how do we stop?

I’m not gonna lie. It’s been an emotional week on the homestead. The issue of putting Ryan on the latest seizure drug came up after a phone call from our doctor’s office. Then I talked to a new friend in Bellevue who is trying to pass Will’s Law to make medical marijuana available in Nebraska. Every time we talk of changing things with Ryan’s regimen, I get emotional. That chronic grief rears its ugly head. Again.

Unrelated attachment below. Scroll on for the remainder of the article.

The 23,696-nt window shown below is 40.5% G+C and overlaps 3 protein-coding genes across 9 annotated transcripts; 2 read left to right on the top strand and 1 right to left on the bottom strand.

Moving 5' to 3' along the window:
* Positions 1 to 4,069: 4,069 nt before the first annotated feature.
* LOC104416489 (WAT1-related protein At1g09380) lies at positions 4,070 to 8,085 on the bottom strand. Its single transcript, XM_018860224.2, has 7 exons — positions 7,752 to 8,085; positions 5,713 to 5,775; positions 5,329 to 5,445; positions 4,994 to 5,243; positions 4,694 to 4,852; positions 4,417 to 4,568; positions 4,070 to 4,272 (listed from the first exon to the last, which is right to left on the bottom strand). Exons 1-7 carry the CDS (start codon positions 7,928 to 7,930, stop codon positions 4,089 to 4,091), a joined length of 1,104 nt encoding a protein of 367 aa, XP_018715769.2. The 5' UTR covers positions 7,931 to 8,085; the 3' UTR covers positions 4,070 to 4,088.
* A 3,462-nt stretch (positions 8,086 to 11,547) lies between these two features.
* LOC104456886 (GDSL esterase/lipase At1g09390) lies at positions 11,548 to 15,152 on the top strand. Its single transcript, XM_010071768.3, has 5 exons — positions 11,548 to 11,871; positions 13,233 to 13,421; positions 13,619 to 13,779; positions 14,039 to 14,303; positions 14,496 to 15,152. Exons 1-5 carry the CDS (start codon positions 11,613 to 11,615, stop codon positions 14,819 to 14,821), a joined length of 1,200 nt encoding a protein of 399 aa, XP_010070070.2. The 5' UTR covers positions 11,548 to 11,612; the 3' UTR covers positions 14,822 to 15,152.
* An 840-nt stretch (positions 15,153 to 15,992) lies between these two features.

When we saw Ryan’s seizure doctor last, he was ready to travel to DC for the national epilepsy convention where they were rolling out the newest seizure med – Fycompa. This medication has a different mechanism of action than any other seizure med on the market, and our doctor wants us to try it. I’ll be completely honest and tell you my attitude is very much this. Why the heck not. If it gives us two or three months of decreased seizures, then it’s worth it. But I don’t believe it will work long term. They never do. I gave up on drugs a long time ago. And they often come with nasty side effects; so bad we have had to take Ryan off of several medications because we couldn’t get him to a therapeutic dose because of those side effects. Things like sleeping for 20 hours a day, not being able to walk because he is so drugged and out of it, falling over when trying to walk. And this new drug has the potential for all those same effects – aggression, dizziness, vertigo, problems walking, sleepiness, feeling tired, falls. These new drugs have never been a win-win situation for us. They are more like a try-fail. But if we never try, we don’t find out if something just might have even the slightest effect on our raging battle for control. It’s the emotional upheaval every new drug brings that is hard to prepare for. We gear up, put on our game face then end up disappointed when nothing changes except the amount of pills we have to prepare twice a day. The fact is, Ryan’s epilepsy is malignant. Yes, it will kill him some day. There is no cure. There is no hope of recovering the years of brain damage he has. There is no magic moment when we will ever say “we did it!” we cured him!”. And I can live with that. Sadly, emotionally, grieving, heartbroken and frustrated. Yes, I can live with knowing my Ryan will die younger than he should because there is no cure. But what I can’t live with is that nagging, pestering feeling in my gut that I can’t give up on him. That I can’t give up on any drugs that just might give him a better quality of life than he has now. He’s got a lot going for him. He’s loved, he’s spoiled, he’s attended to (sometimes too much so), he’s happy and well cared for. But he still falls. He still hits his arms and legs and head and rear end on the floor when the big ones come and throw him to the ground. His brain still seizes non stop. All day, all night. We only see a few hundred of them a week but inside, where no one sees, they are relentless. I know for certain is it solely by the grace of God Ryan hasn’t had a head injury yet from his seizures. With four craniotomies, he has a lot of weaker spots in his skull where injury could easily cause a skull fracture. He has one fourth of his brain missing where fluid fills the gap and a strike to the head could cause shifting and swelling. So how do we stop?